I remember tasting the Sancerre of Claude Riffault
many years back and while they were good, even very good, I would not have called them exceptional. Today, having just tasted two different examples from the domaine, I can comfortably confirm that Stephane Riffault, Claude’s son is making exceptional wines. Frankly, I was blown away by the quality on show… it far exceeded my expectations.
‘Make no mistake: this address in the hamlet of Maison Salle (Sury-en-Vaux) is now one of the five or six most exciting estates in the Sancerre appellation.
’ David Schildknecht, robertparker.com
‘(Domaine) Claude Riffault is a shining star in Sancerre, producing suave, texturally intriguing, seemingly effortless wines.
’ Rebecca Gibb MW, vinous.com
About Domaine Claude Riffault
The estate is based in the village of Sury-En-Vaux, which is situated around 5 kilometres outside Sancerre itself – overall they have approximately 13 hectares of vines but spread across 4 different villages, and over 30 individual parcels. The domaine practices biodynamic viticulture and has been certified biodynamic since 2017, eschewing all chemical pesticides and herbicides in the vineyard. All of these parcels are vinified separately, with careful use of oak, which is not even a footnote in the resultant style. The wines speak of their origins – subtle differences are clearly revealed between bottlings, all of which are incredibly expressive. Perhaps this relates to Stephane’s training in Burgundy, but the focus is on bringing out the best from each site. The wines are wonderfully pure and have plenty of energy and tension, despite on the whole coming from south-facing sites. The word that kept occurring in my tasting note was ‘chiselled’ – these are so well crafted and bear no representation to the Sancerre of yesteryear. They have a superb texture too, which relates to the extensive lees-ageing that is practised at the domaine. Frankly, I don’t believe Sancerre gets much better than this and these 2022s are wholeheartedly endorsed.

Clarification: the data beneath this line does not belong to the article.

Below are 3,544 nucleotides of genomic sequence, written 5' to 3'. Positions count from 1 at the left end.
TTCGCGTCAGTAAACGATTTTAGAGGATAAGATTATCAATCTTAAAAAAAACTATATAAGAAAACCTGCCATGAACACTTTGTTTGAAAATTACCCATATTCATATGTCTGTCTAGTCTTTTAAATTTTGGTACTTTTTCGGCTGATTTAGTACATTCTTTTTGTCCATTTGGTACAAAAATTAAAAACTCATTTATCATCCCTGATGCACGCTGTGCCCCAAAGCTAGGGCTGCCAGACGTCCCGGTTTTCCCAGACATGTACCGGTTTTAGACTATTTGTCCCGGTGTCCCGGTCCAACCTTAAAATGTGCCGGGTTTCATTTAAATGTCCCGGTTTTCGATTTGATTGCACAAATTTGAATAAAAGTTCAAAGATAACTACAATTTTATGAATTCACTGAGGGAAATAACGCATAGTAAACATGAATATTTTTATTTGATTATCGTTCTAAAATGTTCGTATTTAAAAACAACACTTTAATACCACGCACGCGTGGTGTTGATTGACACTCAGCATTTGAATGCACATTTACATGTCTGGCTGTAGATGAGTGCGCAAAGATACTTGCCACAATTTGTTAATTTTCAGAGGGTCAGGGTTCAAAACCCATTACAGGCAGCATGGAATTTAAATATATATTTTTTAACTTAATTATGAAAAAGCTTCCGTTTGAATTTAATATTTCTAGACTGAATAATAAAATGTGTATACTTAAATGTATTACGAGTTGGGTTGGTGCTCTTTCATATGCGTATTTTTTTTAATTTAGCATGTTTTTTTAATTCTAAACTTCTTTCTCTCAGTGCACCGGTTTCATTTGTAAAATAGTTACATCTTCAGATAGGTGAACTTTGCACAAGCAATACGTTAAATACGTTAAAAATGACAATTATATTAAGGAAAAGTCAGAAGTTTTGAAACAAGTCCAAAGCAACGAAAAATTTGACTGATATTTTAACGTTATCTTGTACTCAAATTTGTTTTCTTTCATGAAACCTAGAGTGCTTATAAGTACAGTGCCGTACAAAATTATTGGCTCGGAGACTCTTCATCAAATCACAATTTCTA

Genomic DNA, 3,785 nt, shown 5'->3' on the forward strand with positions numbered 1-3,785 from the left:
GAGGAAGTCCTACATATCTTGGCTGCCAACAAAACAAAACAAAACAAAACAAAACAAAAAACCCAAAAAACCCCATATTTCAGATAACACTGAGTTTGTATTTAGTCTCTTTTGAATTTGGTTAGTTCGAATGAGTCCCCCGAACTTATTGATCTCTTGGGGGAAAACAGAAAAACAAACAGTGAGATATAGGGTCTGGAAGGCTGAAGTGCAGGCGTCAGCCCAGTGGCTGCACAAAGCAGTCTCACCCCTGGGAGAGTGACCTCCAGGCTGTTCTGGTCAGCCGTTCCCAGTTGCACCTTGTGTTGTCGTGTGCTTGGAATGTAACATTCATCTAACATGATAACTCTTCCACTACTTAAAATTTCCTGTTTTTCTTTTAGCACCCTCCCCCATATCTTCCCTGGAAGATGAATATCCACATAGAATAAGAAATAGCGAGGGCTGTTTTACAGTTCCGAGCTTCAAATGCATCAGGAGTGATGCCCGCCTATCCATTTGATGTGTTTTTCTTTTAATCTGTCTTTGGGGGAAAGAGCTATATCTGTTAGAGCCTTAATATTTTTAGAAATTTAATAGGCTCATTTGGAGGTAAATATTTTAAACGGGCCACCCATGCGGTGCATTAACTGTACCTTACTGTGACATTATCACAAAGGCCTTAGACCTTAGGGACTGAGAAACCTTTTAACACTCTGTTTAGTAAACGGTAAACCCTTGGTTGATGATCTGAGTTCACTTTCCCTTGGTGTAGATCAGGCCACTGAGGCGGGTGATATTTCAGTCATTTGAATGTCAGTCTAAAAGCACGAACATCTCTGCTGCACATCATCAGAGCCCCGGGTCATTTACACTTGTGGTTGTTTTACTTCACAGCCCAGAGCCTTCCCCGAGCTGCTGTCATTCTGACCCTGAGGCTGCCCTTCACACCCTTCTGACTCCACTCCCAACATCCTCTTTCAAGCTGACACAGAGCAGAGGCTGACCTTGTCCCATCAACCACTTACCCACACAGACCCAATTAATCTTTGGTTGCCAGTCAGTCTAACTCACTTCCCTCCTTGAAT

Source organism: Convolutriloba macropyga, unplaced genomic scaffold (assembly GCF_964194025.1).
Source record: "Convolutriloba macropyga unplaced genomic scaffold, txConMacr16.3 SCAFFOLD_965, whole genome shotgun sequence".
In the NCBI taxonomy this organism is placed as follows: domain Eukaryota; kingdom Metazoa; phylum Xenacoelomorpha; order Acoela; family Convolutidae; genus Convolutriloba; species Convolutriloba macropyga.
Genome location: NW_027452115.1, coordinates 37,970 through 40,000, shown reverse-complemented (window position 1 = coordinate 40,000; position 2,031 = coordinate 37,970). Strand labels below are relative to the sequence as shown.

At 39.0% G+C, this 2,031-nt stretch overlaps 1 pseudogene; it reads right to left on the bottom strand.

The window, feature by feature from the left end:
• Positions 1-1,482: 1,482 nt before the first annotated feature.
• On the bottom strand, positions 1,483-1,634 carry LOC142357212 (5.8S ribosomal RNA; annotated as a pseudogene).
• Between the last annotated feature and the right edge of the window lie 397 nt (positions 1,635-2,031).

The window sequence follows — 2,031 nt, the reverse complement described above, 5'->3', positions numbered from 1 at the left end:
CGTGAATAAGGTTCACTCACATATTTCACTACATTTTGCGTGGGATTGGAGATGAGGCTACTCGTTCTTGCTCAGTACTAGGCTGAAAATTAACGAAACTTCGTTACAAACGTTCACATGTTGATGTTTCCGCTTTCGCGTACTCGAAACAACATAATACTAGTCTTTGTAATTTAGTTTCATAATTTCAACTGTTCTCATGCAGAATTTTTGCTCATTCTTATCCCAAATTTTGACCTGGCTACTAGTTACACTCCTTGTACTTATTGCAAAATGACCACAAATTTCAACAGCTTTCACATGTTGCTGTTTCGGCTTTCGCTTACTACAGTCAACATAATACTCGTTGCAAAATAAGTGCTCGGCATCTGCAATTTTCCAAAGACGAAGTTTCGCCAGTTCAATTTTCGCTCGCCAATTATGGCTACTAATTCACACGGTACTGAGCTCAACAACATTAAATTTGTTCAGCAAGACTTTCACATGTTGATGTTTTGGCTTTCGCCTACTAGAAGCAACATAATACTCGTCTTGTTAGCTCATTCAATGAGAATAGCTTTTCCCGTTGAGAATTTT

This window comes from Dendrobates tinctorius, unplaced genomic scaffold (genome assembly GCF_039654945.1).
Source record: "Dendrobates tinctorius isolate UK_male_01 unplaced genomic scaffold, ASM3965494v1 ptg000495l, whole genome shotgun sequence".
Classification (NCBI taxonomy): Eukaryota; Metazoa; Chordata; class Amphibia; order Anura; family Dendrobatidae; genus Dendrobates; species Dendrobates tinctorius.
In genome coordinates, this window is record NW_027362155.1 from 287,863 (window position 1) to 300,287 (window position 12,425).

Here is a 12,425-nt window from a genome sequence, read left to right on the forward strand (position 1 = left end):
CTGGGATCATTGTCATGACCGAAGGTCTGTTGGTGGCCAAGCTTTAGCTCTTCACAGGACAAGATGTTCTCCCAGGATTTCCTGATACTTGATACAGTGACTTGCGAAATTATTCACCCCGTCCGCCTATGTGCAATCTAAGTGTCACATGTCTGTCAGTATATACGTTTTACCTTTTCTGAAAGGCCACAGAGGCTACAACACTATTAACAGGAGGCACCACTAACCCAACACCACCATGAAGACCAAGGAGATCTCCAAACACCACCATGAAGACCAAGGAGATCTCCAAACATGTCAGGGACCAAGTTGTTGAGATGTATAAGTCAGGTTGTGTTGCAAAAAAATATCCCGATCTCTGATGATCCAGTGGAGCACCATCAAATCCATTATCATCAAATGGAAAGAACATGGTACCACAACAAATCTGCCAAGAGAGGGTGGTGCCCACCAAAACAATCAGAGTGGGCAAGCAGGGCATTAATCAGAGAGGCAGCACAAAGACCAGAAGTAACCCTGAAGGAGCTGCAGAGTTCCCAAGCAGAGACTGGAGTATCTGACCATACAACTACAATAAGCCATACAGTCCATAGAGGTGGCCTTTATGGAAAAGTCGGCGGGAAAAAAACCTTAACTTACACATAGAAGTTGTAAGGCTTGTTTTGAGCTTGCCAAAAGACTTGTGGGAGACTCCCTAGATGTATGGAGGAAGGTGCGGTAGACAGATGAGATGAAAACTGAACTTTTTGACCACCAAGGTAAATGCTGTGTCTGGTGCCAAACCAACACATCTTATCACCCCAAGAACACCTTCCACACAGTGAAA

Please see below for fellow Master of Wine, Rebecca Gibb’s notes as well as my own. Rebecca covers the Loire Valley for vinous.com